[unisog] Initial Observations of the Microsoft AntiSpyware Beta1

Brian Eckman eckman at umn.edu
Thu Jan 6 21:00:53 GMT 2005


Most of you have probably already heard that Microsoft released a public 
beta of their AntiSpyware product, developed by Giant Software Company 
(which Microsoft recently bought). Here is the URL for this beta:
http://www.microsoft.com/athome/security/spyware/software/default.mspx

I've just started playing with it (it just came out), and have a few things 
I thought I'd share.

It created about 1400+ registry entries while installing. Several of them 
still refer to "GiantCompany". (Not a surprise - Symantec still uses the 
"Intel LANDesk" registry stuff for their Corporate Edition AntiVirus, after 
all....)

It came with definition files dated January 4, 2005. I tried to check for 
updates, and it said there were none. Not surprising, except running packet 
capture software in the background revealed why - the URL at 
giantcompany.com that it accessed in order to check for updates returned a 
404 ("Not Found") error. Oops... :)

Of course, the packet capture software I used to determine this relies on 
WinPCap. The AntiSpyware software flagged WinPCap. However, it gave a good 
explanation of why it flagged it, it called it a "low" risk threat, and the 
default action was to "ignore" it.

Subsequent scans continued to flag WinPCap, even though I had chosen 
"ignore" several times in the past. I then discovered there is an option 
called "ignore always". That option did appear to function as I'd expect, 
as a future scan did not flag it.

Upon install, Microsoft AntiSpyware asks you if you want to be a part of 
"SpyNet". Microsoft is apparently trying to make you feel as though you are 
part of some spyware-busting community, while in reality, at least at first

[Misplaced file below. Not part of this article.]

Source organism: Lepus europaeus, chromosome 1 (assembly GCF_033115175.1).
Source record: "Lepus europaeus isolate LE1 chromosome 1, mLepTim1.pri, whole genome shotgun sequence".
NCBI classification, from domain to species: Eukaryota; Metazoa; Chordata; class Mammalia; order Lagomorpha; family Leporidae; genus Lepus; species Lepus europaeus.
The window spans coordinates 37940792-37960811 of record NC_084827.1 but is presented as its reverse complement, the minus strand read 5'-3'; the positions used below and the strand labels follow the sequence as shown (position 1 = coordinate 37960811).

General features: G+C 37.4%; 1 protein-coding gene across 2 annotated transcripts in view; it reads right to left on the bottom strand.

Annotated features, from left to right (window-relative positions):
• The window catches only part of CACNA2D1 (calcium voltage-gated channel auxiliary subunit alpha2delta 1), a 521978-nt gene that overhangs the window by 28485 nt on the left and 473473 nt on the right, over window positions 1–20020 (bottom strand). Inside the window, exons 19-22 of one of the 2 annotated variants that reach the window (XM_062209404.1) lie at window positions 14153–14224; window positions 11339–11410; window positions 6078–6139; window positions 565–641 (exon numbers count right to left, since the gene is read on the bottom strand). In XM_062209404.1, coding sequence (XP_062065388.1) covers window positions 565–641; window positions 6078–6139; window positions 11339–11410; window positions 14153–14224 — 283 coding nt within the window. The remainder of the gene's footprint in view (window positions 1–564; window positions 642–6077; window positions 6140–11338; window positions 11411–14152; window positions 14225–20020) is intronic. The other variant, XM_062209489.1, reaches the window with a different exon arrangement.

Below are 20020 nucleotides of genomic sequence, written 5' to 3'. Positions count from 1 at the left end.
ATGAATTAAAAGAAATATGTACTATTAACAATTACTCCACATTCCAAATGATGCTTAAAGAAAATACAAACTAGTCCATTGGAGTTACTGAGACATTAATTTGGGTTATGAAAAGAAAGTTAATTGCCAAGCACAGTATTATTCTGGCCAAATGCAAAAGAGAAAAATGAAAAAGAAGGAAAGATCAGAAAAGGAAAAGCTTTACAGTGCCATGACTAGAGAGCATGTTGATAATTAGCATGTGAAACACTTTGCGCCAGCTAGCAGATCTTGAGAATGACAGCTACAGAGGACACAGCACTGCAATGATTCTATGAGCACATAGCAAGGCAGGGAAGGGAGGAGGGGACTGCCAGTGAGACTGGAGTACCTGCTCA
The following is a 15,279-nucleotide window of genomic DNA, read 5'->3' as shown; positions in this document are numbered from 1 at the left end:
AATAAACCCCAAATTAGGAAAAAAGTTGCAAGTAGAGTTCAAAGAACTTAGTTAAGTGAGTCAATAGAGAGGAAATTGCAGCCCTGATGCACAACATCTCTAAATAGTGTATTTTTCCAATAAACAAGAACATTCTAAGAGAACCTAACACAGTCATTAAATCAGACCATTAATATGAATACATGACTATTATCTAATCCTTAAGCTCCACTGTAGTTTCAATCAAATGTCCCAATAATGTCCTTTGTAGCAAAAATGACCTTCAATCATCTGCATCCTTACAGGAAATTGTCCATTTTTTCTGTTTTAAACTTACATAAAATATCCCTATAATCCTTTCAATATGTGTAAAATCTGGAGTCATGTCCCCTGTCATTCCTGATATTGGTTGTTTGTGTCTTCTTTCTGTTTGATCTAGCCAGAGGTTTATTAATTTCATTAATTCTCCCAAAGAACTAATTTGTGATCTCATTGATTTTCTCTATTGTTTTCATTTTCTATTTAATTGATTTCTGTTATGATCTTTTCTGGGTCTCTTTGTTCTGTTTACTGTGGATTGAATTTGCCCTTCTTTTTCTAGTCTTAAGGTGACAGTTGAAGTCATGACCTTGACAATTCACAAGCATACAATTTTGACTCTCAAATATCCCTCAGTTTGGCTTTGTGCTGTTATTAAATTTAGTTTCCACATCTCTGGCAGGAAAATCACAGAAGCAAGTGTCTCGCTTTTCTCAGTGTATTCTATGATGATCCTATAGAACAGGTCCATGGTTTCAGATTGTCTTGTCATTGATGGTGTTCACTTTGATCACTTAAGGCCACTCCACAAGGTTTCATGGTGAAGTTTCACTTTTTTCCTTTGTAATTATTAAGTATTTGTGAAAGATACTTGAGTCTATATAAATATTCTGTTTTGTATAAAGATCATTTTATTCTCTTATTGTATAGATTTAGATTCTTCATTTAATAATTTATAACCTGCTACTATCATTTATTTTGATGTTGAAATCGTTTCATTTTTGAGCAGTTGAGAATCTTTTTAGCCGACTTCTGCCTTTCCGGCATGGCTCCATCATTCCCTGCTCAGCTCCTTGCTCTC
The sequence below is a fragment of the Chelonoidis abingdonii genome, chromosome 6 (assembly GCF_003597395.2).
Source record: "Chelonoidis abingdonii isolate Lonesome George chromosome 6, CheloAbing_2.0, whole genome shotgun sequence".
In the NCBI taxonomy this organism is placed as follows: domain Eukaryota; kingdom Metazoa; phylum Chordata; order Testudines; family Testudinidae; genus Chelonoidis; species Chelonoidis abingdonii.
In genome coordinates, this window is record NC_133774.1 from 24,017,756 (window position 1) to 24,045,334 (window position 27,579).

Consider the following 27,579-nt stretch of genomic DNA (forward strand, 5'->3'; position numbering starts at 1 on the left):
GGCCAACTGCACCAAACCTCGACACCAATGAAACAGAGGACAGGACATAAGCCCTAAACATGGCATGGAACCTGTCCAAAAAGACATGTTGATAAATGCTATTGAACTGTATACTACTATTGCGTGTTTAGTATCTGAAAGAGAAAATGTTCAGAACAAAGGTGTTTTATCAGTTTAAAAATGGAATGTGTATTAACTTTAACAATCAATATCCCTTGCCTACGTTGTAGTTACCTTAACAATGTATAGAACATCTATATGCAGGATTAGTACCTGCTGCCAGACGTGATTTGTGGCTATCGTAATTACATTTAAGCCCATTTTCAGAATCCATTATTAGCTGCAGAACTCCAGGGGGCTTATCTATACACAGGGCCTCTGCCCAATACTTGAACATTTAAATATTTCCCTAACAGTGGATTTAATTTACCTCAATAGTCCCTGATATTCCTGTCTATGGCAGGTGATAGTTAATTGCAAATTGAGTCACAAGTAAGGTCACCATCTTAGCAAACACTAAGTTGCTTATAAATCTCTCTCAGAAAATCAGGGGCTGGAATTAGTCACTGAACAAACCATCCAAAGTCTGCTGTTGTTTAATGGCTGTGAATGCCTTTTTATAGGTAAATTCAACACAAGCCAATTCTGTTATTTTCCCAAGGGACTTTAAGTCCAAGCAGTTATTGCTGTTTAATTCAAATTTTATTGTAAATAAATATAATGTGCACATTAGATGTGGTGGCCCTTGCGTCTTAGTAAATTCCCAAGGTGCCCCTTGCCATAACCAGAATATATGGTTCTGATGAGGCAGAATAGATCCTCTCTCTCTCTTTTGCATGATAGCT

glance, it just appears to offer you an easy way to report spyware 
infections to them via this software. However, when I tell it to inform 
this SpyNet, it tries to talk to an IP address over port 80/tcp that is 
apparently not currently listening on that port. So, the end user feels 
like they did a Good Thing by submitting this to them, when in fact, the 
submission went into the Bit Bucket without any notification to the client.

(Of course, this is Beta software, so perhaps the framework for some of 
this stuff isn't completed. It was still irritating to discover this. I 
would have prefered a notice that SpyNet couldn't be accessed at this time, 
with an option to try again at a later time. At least that way, my 
"valuable contribution" to SpyNet wouldn't be lost forever.)

So, I took a test machine and downloaded and ran a current, really nasty 
threat, with Microsoft AntiSpyware Beta1 running. The AntiSpyware software 
noticed that it tried to install CoolWebSearch (which it called a "very 
high" threat), and recommended that I block it. It also noticed when two 
unknown Browser Helper Objects (BHOs) tried to be installed and let me 
block those. It also notified me of something trying to put itself in the 
startup folder, and another thing trying to change my home page, and 
another that installed a toolbar in IE, and allowed me to act accordingly. 
This all worked pretty well I must say. When I told it to "remove" the 
toolbar, it did. (Note: This was all done in real-time detection.) 
Literally, IE with a evil toolbar installed did not have the toolbar there 
after closing it and opening it again.